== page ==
Info for Tree and woodland Owners

There is much information available to help owners and managers look after their trees and woodlands. Exmoor National Park Authority can help with providing advice on managing trees and woodlands, explain the regulations involved with felling and maintaining trees and assist with applying for grant aid.

Please click on the links below to find out more (all links open in a new window).

Forestry Commission grants

Felling Licences

Felling Licences for Hedge Laying

Tree Preservation Orders (TPO)

Conservation Areas

Laws and Regulations relating to tree work

Useful links

Here are several links to some external forestry websites:

Forestry Commission - The government department responsible for the protection and expansion of Britain's forests and woodlands. Here you will find a wealth of information on all tree related subjects, woodland grants as well as downloadable publications.

Arboricultural Association - The Association delivers professional standards and guidance on arboricultural best practice. This website allows you to search for arboricultural contractors and consultants approved by the Arboricultural Association as well as download publications on tree care.

Natural England - The government department responsible for protecting and advising on the natural environment in England. Information on wildlife habitats, farming, land management grants, climate change and research.

ConFor - The Confederation of Forest Industries (UK) Ltd. Established to help build the market for timber products and forest services.

Small Woods Association - An organisation to help promote sustainable woodland management in the UK particularly for small woodland owners.

Trees and woodlands have always been subjected to pests and diseases and most of the time they can cope with mild infestations. However, in recent years there has been a number of more aggressive pests and diseases which have caused huge problems for woodland owners across the UK.  These include the larch disease,Phytophthora ramorum which has devastated the larch woodlands across south west England and ash dieback disease which does not yet have a strong hold in the south west.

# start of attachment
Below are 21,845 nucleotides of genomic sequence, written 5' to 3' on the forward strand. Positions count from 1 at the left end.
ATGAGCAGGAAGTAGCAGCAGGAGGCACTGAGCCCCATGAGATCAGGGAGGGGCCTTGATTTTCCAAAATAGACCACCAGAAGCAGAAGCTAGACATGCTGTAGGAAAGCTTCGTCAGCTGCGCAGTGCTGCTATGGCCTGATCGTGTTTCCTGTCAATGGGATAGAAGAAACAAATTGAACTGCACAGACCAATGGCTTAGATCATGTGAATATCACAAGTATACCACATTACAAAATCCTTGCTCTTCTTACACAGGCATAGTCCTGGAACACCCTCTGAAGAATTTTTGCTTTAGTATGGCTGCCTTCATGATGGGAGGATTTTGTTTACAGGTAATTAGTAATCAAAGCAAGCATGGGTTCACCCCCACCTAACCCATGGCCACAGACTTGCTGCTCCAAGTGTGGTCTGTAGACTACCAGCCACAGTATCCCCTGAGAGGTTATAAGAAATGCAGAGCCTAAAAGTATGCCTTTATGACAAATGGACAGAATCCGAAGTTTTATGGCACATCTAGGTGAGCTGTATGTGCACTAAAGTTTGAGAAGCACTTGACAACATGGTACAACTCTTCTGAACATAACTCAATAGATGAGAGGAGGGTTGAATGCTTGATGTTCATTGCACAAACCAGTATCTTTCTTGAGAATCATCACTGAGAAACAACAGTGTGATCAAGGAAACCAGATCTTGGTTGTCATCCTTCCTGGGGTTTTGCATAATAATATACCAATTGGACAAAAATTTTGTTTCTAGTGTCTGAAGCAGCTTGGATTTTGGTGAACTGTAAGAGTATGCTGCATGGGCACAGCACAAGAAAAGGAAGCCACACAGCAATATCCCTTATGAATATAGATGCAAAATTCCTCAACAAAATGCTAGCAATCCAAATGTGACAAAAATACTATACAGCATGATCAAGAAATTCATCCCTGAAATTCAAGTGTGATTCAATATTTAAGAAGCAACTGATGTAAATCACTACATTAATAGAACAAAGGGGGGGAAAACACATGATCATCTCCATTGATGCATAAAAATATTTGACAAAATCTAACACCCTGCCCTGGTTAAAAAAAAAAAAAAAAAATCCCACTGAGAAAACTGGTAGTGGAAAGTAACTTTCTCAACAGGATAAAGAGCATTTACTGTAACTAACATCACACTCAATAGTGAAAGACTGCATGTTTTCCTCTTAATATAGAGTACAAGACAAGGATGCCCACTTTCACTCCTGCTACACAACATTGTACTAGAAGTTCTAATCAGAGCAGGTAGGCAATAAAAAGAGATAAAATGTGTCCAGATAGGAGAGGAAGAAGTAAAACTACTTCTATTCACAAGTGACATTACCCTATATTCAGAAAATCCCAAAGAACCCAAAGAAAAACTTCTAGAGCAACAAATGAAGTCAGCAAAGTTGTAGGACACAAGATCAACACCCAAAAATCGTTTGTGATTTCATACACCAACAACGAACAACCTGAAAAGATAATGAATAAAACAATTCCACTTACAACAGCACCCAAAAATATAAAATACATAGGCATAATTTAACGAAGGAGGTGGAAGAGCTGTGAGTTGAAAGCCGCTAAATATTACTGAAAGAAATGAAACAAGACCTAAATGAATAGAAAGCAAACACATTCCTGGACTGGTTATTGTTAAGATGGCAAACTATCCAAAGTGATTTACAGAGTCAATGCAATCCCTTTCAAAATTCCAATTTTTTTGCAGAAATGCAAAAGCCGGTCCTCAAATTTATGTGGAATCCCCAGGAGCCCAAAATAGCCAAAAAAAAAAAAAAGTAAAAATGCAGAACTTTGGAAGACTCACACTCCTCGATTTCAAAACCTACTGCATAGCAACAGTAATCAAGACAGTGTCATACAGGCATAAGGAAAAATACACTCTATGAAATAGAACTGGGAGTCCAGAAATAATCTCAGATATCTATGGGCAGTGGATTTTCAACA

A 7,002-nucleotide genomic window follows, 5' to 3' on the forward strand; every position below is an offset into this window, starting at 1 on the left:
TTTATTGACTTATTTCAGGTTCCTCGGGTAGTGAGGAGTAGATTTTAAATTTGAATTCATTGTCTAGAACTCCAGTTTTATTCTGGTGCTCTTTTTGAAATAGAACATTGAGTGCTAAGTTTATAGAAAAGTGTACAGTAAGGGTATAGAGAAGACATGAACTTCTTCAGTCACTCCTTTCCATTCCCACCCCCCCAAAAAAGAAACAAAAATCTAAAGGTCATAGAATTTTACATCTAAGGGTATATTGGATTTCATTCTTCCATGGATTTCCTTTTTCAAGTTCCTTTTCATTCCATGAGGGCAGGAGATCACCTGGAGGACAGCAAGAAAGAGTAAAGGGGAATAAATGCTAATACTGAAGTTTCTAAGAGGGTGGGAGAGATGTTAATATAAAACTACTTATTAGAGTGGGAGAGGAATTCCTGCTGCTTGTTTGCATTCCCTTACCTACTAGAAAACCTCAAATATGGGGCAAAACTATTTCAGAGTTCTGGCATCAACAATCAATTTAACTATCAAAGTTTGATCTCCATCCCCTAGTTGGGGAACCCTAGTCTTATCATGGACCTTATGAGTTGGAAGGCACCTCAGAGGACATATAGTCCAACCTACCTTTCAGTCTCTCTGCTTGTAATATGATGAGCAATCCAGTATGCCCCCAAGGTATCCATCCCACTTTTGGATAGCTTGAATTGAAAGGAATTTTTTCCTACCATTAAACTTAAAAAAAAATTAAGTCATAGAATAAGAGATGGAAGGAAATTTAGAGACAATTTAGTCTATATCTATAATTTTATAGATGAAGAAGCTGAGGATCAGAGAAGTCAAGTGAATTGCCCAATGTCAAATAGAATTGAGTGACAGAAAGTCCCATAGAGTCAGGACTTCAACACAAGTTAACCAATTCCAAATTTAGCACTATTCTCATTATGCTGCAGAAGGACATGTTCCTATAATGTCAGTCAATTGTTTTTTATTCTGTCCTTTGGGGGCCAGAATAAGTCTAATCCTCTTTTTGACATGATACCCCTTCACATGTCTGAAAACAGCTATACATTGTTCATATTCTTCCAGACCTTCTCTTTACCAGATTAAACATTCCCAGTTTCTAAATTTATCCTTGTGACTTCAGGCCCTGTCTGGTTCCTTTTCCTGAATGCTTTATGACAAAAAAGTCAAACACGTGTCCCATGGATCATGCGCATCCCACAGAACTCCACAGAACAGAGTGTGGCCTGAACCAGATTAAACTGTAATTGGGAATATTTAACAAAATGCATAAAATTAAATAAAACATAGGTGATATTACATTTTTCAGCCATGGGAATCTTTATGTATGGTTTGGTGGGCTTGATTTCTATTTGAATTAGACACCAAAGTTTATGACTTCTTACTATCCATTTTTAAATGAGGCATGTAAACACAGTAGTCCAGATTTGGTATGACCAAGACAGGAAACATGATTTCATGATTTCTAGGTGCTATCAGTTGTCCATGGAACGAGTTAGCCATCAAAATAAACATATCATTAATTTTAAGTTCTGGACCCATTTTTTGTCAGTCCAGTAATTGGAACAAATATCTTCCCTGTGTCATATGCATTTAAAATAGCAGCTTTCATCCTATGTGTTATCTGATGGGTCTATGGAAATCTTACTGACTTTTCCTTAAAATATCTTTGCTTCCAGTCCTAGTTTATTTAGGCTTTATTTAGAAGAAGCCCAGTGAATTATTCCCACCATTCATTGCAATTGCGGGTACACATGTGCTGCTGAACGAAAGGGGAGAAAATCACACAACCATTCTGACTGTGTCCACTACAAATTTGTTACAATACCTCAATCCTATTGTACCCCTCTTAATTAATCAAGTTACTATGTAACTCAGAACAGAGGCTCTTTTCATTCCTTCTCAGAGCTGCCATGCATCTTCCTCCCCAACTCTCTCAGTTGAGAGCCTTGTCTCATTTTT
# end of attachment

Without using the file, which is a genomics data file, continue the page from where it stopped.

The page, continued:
There are considered to be two main reasons behind the greater number of pests and diseases finding their way to the UK. One aspect is down to the large global trade in plants and trees which has accidentally introduced pest and disease species from around the world. This has become a problem in other countries as well as the UK and there has consequently been a great deal of co-operation with international scientists to try and tackle these issues. The other reason is due to a changing climate being experienced in the UK such as milder winters which permits some exotic pests from tropical countries to survive through to the following year. Once the pests have established themselves in the UK, they often have a lack of natural predators which would otherwise keep them in check in their own countries.

The Forestry Commission also have an on-line reporting system for sending sightings of pests and diseases on trees called Tree Alert. The tree species which are of particular interest are ash, oak, pine, spruce and horse chestnut. To take part and record a sighting, view the Tree Alert pages here.

OPAL stands for OPen Air Laboratories and is an initiative by which everyone can find out not just about tree health, pests and diseases but also about nature in their area. There are surveys which people can take part in and details about projects going on across the country. There is more information on the OPAL website.

The pages below will provide some more background to several current tree pests and diseases relevant to Exmoor.

Phytophthora ramorum disease of larch

Ash Dieback Disease

Great Spruce Bark Beetle